Champion of My Garden!
Today I saw two roadrunners dart out from the brush and back in. I was touched to see that there were two of them as usually I only see one. That launched me into praying for marriages. There is one couple very close to me who are in crisis after 22 years of marriage. Yesterday, there was a truly hopeful report, which set my heart leaping with gladness and joy for answered prayer.
I HATE Snails!
My mind went to the fact that roadrunners like to eat snails. Several years ago when snails and slugs were consuming my newly planted garden, I bemoaned the situation and asked the Lord why “on God’s green earth” He made them? As for me, they aren’t any good at all except to eat with lots of butter and garlic. Of course! Snails and slugs are part of the food chain. So, Lord, why have you blessed me with so many?
We have a local roadrunner that only visits sometimes. I sure wish he’d stay longer!
Did You Know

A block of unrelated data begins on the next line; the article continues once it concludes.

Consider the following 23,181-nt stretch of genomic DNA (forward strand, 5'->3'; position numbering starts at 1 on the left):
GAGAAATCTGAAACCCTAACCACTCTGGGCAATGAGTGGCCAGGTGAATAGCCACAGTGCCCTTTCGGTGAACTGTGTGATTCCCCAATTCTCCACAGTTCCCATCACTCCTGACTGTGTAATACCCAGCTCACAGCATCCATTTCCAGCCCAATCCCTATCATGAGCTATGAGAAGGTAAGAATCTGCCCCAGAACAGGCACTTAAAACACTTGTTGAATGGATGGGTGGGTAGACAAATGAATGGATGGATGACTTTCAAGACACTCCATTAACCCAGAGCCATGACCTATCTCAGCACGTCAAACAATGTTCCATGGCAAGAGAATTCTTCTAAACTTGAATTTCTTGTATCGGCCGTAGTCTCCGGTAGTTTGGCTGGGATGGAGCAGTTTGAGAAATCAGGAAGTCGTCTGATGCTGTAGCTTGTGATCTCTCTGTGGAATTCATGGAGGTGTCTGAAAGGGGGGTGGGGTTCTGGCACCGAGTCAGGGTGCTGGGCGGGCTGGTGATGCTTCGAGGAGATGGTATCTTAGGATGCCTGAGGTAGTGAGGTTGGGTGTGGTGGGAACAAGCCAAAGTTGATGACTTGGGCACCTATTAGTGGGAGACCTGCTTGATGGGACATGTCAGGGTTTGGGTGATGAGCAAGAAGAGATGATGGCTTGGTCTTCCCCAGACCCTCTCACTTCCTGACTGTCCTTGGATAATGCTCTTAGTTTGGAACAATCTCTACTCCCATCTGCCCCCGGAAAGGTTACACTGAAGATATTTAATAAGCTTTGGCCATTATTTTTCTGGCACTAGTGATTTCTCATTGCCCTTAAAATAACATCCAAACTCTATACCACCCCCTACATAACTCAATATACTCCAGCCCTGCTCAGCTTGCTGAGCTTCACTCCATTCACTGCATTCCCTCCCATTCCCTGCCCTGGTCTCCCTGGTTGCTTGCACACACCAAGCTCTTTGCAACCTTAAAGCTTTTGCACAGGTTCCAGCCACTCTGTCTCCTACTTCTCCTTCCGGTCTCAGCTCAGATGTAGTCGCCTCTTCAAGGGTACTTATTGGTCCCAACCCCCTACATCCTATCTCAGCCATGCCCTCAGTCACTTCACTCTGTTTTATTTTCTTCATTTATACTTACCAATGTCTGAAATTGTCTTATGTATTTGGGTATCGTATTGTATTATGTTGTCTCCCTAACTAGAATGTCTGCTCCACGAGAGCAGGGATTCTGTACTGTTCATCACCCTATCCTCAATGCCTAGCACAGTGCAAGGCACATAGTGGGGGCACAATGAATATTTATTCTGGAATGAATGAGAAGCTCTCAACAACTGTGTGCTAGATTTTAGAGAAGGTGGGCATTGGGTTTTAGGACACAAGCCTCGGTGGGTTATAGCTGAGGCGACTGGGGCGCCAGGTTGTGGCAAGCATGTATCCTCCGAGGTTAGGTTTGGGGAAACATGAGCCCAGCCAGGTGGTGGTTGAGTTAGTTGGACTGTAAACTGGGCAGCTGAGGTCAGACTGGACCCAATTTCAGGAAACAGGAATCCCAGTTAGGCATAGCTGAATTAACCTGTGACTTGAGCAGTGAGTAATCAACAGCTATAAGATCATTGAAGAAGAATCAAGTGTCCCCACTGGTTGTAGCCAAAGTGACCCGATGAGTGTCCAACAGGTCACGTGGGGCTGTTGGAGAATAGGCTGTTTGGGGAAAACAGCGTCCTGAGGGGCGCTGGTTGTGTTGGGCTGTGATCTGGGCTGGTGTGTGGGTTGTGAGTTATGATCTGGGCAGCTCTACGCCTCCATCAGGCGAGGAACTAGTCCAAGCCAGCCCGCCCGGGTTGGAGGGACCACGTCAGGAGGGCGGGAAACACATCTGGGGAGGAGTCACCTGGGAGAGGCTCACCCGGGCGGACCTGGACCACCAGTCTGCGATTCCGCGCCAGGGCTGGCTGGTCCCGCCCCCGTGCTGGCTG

- Most land snails eat plants and other vegetation.
- Snails also eat algae and decaying matter and are an important part of the food web.
- A garden snail has thousands of tiny teeth.
- Thousands of tiny teeth are located on a ribbon like tongue and work like a file and rip the food to bits.
- Snails can gnaw through limestone.They eat the little bits of chalk in the rock which they need for their shells.
- Some varieties of snails can destroy whole orchards and gardens when there are large groups of them.
- Well-adapted to arid habitats, the greater roadrunner has glands near its eyes that it uses to secrete excess salt.
- It can survive without drinking water, as long as it consumes prey with high water content. The roadrunner’s diet includes insects, birds, lizards, snakes, gophers, mice, and a variety of fruit, all of which it finds on the ground.
- Occasionally two birds will hunt cooperatively to bring down larger snakes.
- It is an opportunistic bird, sometimes seen waiting near bird-feeders for prey to arrive.
- Though it spends much of its time on the ground, roadrunner nests are usually 3-15 feet above the ground in trees, shrubs, or cactus clumps.
I began to think of the pair of roadrunners as mothers and fathers. Through our prayers over our children and grandchildren, we “eat” the snails and slugs (work of the enemy) off our tender plants. Isn’t it interesting that they also eat snakes! I love the fact that roadrunners are usually 3 to 15 feet above the ground… the nearer to heaven the more productive on the earth!